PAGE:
The Hugh Lane Wellness Foundation offers an array of programs and services for the LGBTQ+ and HIV communities in Western Pennsylvania, many linking individuals to health services.
Founded in 2017, Sarah is the nonprofit’s executive director. She has provided seminars and keynotes to help providers better serve the community. She serves on the Pennsylvania Commission on LGBTQ Affairs, the first of its kind in the nation. In Episode 5, host Ellen Beckjord talks with Sarah about the foundation’s work and better serving the LGBTQ+ communities.
Read part of the conversation, here, then listen to the entire podcast.
Would you say that social determinants of health are more likely to be at play and adversely affecting people who identify as LGBTQ+? And is that some of what the Hugh Lane Wellness Foundation seeks to address?
Yes, and when you think about the social determinants of health, we know that it’s there and we know that it disproportionately impacts LGBTQ+- identified folks.
If you look at multiple components of identity, if you look at intersectionality, we know that this can be even more impactful..the lack of resources, and the lack of support across multiple marginalized identities.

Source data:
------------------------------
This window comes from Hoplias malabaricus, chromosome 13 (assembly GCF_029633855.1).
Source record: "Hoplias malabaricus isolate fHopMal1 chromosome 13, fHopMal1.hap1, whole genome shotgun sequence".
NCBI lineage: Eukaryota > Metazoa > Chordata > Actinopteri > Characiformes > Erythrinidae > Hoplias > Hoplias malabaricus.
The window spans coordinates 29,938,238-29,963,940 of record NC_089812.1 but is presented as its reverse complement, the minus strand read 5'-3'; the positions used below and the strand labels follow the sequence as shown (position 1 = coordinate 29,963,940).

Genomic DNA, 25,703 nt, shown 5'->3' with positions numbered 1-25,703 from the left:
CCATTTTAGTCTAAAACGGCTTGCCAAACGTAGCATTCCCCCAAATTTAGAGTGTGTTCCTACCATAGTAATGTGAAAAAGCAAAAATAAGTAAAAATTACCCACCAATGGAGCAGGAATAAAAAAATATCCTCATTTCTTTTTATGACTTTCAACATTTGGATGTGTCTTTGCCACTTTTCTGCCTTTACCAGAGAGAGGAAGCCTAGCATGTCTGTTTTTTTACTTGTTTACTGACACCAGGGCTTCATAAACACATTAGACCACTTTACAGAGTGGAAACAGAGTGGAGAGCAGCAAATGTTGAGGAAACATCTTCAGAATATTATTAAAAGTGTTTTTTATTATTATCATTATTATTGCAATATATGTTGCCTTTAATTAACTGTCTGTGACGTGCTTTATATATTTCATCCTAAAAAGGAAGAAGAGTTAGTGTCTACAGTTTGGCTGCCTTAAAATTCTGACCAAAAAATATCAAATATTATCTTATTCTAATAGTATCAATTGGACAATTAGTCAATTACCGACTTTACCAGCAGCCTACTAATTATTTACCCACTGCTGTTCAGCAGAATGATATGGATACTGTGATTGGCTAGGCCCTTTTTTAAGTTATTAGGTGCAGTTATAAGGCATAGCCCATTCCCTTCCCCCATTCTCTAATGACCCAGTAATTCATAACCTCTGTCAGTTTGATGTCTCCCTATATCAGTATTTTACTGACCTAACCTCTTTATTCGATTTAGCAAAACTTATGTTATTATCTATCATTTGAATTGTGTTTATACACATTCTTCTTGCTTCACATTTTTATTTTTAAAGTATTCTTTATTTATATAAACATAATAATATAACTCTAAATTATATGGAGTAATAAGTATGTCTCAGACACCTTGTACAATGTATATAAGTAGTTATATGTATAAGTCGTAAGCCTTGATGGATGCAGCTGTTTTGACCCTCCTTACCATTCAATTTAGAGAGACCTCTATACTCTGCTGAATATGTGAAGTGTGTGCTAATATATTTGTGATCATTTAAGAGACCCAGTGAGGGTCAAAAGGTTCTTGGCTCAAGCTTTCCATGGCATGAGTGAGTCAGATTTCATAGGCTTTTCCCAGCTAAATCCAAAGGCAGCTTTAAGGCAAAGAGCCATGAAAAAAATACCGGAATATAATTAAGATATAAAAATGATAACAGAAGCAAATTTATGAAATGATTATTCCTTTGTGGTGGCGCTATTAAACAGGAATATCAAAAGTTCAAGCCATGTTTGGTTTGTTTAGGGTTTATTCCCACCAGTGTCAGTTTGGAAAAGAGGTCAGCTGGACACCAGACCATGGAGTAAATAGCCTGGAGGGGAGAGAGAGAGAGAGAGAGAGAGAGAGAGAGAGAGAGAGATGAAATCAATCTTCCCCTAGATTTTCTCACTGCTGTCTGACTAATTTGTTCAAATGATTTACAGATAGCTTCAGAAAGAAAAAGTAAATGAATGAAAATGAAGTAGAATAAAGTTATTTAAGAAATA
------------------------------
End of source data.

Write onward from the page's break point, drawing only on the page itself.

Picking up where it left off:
So for our Black members, for example, we know that those outcomes often are more pronounced and more attention and more focus is needed to make sure we’re (helping those individuals).
Sarah Rosso is the executive director of the Hugh Lane Wellness Foundation, based in Pittsburgh. She brings more than 15 years experience serving the LGBTQ+ and HIV communities in Western Pennsylvania. She has provided seminars and keynotes to help providers improve practice to better serve LGBTQ+ individuals. In 2018, Sarah was selected to serve on the Pennsylvania Commission on LGBTQ Affairs, the first of its kind in the nation.
Even when we’re able to create service availability for people who need it, and who have been denied access to it in the past, if they’re coming from a place of having been discriminated against, there seems to be a real need to build trust.
When we are reaching out to our communities, we don’t start with messaging around how to improve behavior or how to access resources. That’s an important piece of the conversation. But another piece is building trust.
It’s a different conversation if you’re talking about LGBTQ+ organizations or those who are on the front lines doing the work. We all have to build those relationships and build that trust.
If we look at larger systems of care, whether we’re talking about health systems or even just providers, we have to think about this as well.
If we can work collaboratively (with other organizations), if we can do this differently, it’s mutually beneficial for everyone. We can start to get to a place where all of this work is going to have a lasting impact.
Listen to the rest of the conversation on the Good World, Better Health podcast.
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